If you have a spare half-hour, give the timeline exercise a go. Perhaps share what you discover, by writing in the comments below.

(Photo courtesy of Alice Lim)

Interview: Premal Shah on the loss of his cousin brother

Written by Suraj Shah.

“We talked at home openly about him, shared memories of him, laughed at the things he used to say and do.”

Premal Shah is a 37 year old Chartered Physiotherapist, married with two children aged 9 and 6. He is currently preparing to participate in the Everest Basecamp Trek in 2012, in memory of his cousin brother who recently passed away due to a brain tumour.

In this interview, Premal talks about the loss of his cousin brother, how he discussed the topic with his own children, and preparation for his trek to the Everest Basecamp.

You recently lost your cousin brother. Tell us about him.

Amit was 45. He ran his own very successful pharmacy business in Hackney, and also did a lot on work with the NHS in improving the lives of local people. He was married with two boys.

What were the last few months and days of his life like for him, for you, how did he die, and how was that for you?

Amit died because of a brain tumour that was diagnosed last year after a sudden downturn in his health. The family was devastated, but somehow he always managed to look at the funnier side of life. After his diagnosis, he committed his remaining time for his wife and children. We didn’t really see him, but communicated via phone and email. Time was precious to him, so it was important that he spent his time with those closest to him.

What were some of the biggest challenges for you, and how did you manage to deal with them?

For me personally, the biggest challenge was dealing with the idea that his life was soon to end, and that the treatment he was undergoing was unlikely to help him. I had no problem in explaining to my children what was happening. Honesty and frankness is vital. Sometimes the truth is painful.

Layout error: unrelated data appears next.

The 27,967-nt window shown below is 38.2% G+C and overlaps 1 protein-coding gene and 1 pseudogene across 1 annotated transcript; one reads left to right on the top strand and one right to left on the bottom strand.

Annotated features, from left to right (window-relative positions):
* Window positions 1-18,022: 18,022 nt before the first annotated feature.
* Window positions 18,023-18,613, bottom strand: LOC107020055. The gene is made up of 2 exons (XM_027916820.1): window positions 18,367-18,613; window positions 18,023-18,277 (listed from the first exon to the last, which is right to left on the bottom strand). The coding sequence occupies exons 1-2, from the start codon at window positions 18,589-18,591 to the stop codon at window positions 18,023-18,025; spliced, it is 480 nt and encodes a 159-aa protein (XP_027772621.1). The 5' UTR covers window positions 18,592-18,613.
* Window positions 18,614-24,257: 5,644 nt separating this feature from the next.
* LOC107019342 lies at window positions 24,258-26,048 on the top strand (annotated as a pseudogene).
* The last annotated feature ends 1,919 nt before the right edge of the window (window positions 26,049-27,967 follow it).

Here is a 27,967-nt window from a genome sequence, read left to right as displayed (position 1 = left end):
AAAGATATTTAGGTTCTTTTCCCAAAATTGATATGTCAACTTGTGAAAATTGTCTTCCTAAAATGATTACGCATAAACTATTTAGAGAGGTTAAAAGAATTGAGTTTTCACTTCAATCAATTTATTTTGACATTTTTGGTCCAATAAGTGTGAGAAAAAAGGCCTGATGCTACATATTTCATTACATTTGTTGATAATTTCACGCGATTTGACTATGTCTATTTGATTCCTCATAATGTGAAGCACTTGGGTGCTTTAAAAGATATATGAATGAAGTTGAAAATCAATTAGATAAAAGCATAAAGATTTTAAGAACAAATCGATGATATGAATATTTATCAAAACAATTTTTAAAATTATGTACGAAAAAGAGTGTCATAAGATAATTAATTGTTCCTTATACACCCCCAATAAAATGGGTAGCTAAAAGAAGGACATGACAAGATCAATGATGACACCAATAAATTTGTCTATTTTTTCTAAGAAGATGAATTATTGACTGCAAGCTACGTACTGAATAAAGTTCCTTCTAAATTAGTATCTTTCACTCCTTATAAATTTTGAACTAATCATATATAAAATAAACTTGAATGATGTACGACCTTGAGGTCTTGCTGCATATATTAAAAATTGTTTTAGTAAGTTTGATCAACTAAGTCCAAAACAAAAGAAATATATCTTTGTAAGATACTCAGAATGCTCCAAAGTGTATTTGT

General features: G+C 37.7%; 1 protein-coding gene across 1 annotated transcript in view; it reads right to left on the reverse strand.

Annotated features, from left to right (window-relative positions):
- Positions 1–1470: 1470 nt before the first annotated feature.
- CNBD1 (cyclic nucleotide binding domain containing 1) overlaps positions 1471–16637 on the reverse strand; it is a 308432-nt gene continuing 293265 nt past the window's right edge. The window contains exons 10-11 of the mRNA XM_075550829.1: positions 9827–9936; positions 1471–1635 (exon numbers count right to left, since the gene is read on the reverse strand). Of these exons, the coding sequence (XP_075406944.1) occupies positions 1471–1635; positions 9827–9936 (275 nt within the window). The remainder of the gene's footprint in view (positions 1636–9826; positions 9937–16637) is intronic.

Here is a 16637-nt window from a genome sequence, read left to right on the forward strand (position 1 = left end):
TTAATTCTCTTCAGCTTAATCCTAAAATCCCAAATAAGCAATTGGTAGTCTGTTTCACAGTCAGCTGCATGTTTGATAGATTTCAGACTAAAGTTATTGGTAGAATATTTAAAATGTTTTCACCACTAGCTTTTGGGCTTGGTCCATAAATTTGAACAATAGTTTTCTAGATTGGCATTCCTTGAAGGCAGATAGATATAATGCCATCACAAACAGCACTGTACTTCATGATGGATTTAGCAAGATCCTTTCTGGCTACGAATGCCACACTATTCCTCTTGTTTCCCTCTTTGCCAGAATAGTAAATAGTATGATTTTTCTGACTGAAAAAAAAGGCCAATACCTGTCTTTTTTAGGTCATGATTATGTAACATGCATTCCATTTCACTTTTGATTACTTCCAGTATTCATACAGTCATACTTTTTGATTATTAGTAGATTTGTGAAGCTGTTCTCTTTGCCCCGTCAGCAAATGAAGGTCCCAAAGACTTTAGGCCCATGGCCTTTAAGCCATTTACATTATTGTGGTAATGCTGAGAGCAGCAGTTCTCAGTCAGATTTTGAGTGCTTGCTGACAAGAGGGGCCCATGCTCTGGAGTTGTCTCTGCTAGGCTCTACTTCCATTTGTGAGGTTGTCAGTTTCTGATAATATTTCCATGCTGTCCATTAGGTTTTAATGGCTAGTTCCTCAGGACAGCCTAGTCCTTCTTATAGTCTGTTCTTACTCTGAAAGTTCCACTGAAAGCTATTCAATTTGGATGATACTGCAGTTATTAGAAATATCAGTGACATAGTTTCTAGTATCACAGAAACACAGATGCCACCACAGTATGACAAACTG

What did you do to bring about peace within yourself at the time of Amit’s declining health and eventual death?

We talked at home openly about him, shared memories of him, laughed at the things he used to say and do. He was an amazing character, and one that should be celebrated.

What are the most important lessons you have learnt from his life, his illness, and his death?

Life is precious, time can be short. Family and close friends should be valued.

You are planning a trek to Everest next year – tell us a bit about that.

In February 2012, I am going to trek up to the base camp on Mount Everest. I will be reaching an altitude of around 18,000 feet and trekking 8 hours a day for 10 days. I will be sleeping at times in temperatures close to -15. This is all in aid of raising money for Brainstrust, the charity Amit wanted to be supported. Amit was an amazing person. I want to do something amazing to honour him. I am out of shape and lazy, so the challenge will be that much more for someone like me.

Editor’s note: If you wish to support Premal’s trek in memory of his cousin, and through him donate to Brainstrust, Amit’s chosen charity, please visit¬†http://www.justgiving.com/premshah

(Photo caption: Premal Shah proudly supporting the charity Brainstrust)